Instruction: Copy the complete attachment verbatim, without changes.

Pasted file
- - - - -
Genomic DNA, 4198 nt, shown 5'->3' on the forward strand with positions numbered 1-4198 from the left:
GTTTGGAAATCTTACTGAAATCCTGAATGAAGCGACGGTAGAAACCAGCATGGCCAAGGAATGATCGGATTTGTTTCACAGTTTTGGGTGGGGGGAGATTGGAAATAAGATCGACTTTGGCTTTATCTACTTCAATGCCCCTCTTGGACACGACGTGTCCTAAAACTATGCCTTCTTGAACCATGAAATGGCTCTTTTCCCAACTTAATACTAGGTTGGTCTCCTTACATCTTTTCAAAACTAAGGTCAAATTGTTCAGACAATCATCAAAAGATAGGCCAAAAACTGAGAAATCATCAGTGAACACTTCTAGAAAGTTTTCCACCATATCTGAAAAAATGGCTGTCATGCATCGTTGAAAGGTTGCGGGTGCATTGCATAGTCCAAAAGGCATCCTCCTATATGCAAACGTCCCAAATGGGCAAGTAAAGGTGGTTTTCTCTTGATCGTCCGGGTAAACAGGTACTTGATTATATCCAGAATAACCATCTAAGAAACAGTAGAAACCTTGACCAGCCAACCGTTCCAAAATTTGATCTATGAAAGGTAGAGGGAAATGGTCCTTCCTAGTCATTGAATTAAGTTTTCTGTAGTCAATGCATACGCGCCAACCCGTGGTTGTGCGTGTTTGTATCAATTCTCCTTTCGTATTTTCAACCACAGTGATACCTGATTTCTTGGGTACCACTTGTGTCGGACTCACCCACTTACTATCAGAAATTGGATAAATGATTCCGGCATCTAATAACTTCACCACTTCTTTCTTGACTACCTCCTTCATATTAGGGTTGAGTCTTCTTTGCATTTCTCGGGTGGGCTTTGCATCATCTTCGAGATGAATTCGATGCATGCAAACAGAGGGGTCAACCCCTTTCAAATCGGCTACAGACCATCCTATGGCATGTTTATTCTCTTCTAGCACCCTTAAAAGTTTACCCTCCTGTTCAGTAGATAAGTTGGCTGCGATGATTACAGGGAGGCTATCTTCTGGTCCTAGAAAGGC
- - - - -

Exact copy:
Genomic DNA, 4198 nt, shown 5'->3' on the forward strand with positions numbered 1-4198 from the left:
GTTTGGAAATCTTACTGAAATCCTGAATGAAGCGACGGTAGAAACCAGCATGGCCAAGGAATGATCGGATTTGTTTCACAGTTTTGGGTGGGGGGAGATTGGAAATAAGATCGACTTTGGCTTTATCTACTTCAATGCCCCTCTTGGACACGACGTGTCCTAAAACTATGCCTTCTTGAACCATGAAATGGCTCTTTTCCCAACTTAATACTAGGTTGGTCTCCTTACATCTTTTCAAAACTAAGGTCAAATTGTTCAGACAATCATCAAAAGATAGGCCAAAAACTGAGAAATCATCAGTGAACACTTCTAGAAAGTTTTCCACCATATCTGAAAAAATGGCTGTCATGCATCGTTGAAAGGTTGCGGGTGCATTGCATAGTCCAAAAGGCATCCTCCTATATGCAAACGTCCCAAATGGGCAAGTAAAGGTGGTTTTCTCTTGATCGTCCGGGTAAACAGGTACTTGATTATATCCAGAATAACCATCTAAGAAACAGTAGAAACCTTGACCAGCCAACCGTTCCAAAATTTGATCTATGAAAGGTAGAGGGAAATGGTCCTTCCTAGTCATTGAATTAAGTTTTCTGTAGTCAATGCATACGCGCCAACCCGTGGTTGTGCGTGTTTGTATCAATTCTCCTTTCGTATTTTCAACCACAGTGATACCTGATTTCTTGGGTACCACTTGTGTCGGACTCACCCACTTACTATCAGAAATTGGATAAATGATTCCGGCATCTAATAACTTCACCACTTCTTTCTTGACTACCTCCTTCATATTAGGGTTGAGTCTTCTTTGCATTTCTCGGGTGGGCTTTGCATCATCTTCGAGATGAATTCGATGCATGCAAACAGAGGGGTCAACCCCTTTCAAATCGGCTACAGACCATCCTATGGCATGTTTATTCTCTTCTAGCACCCTTAAAAGTTTACCCTCCTGTTCAGTAGATAAGTTGGCTGCGATGATTACAGGGAGGCTATCTTCTGGTCCTAGAAAGGC